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When plants are being attacked by herbivore insects, they protect themselves by emitting volatiles that attract enemies of the insects. This has already been well investigated in greenhouse settings and on smaller plants but very little research has been done under natural conditions and on trees. In this video, SYBILLE UNSICKER explains how the research team studied this pattern in the forest ecosystem while also controlling for the influence of different land management regimes on the so-called “indirect plant defense”. The results show that predatory insects were indeed more attracted to the trees which were infested with caterpillars during the experiment. Surprisingly the forest management regime had no influence on the attraction of natural enemies.


Sybille Unsicker is Principal Investigator at the Max Planck Institute for Chemical Ecology in Jena (Germany) and an associated member of the Terrestrial Ecology Research Group at Technical University Munich. Her research focuses on the feeding ecology of herbivorous insects and the chemical ecology of poplar.

She is a member of the Society for Tropical Ecology, the Ecological Society of America and the Ecological Society of Germany.


Max Planck Institute for Chemical Ecology

The Max Planck Institute for Chemical Ecology (MPI-CE) investigates how organisms communicate with each other via chemical signals. We study how plants best adapt to their respective environments and identify the chemical compounds they produce to attract pollinators, fend off herbivores and pathogens, or keep unpleasant competitors away. In the course of evolution, insects have adapted to the survival strategies of plants. We therefore analyze the genetics, physiology and behavior of herbivorous insects. Insects also make use of plant substances to protect themselves against predators: They sequester toxic compounds; some insects even signal by exhibiting their bright colors that they should better not be eaten. Microorganisms play a crucial role in the fitness of plants and insects. Some are pathogens, others are symbiotic partners and help to supply nutrients or boost the immune system. We want to determine who plays which role. The MPI-CE was founded in 1996 and is part of the Max Planck Society. Together with Friedrich Schiller University Jena, it runs the International Max Planck Research School Chemical Communication in Ecological Systems, a graduate school for excellent international graduates.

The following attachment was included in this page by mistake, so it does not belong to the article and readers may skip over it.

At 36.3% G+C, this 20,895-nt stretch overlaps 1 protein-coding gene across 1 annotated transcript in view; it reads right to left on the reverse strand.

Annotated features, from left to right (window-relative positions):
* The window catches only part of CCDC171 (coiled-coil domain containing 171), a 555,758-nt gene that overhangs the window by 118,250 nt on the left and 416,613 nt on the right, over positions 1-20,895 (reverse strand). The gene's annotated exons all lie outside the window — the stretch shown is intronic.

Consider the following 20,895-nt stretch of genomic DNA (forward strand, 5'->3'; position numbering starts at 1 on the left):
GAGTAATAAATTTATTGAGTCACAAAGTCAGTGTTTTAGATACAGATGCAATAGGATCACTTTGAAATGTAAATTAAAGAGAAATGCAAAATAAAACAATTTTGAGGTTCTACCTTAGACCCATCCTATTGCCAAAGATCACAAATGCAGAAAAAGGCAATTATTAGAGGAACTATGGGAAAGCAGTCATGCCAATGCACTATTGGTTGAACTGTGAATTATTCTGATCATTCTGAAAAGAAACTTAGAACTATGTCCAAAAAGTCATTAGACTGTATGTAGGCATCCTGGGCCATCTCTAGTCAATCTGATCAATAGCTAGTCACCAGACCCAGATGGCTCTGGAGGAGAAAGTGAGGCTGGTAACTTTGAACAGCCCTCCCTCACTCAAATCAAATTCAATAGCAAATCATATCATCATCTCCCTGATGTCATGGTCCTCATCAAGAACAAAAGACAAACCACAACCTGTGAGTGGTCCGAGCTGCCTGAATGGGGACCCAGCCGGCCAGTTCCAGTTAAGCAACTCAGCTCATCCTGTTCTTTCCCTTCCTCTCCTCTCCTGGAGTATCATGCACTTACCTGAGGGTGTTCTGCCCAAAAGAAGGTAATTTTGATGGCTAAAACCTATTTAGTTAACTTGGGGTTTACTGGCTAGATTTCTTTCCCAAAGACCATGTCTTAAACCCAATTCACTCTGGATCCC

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Original publication

Insect Attraction to Herbivore-Induced Beech Volatiles under Different Forest Management Regimes

Gershenzon Jonathan, Unsicker Sybille B., Weisser Wolfgang W. and Gossner Martin M.
Published in 2014

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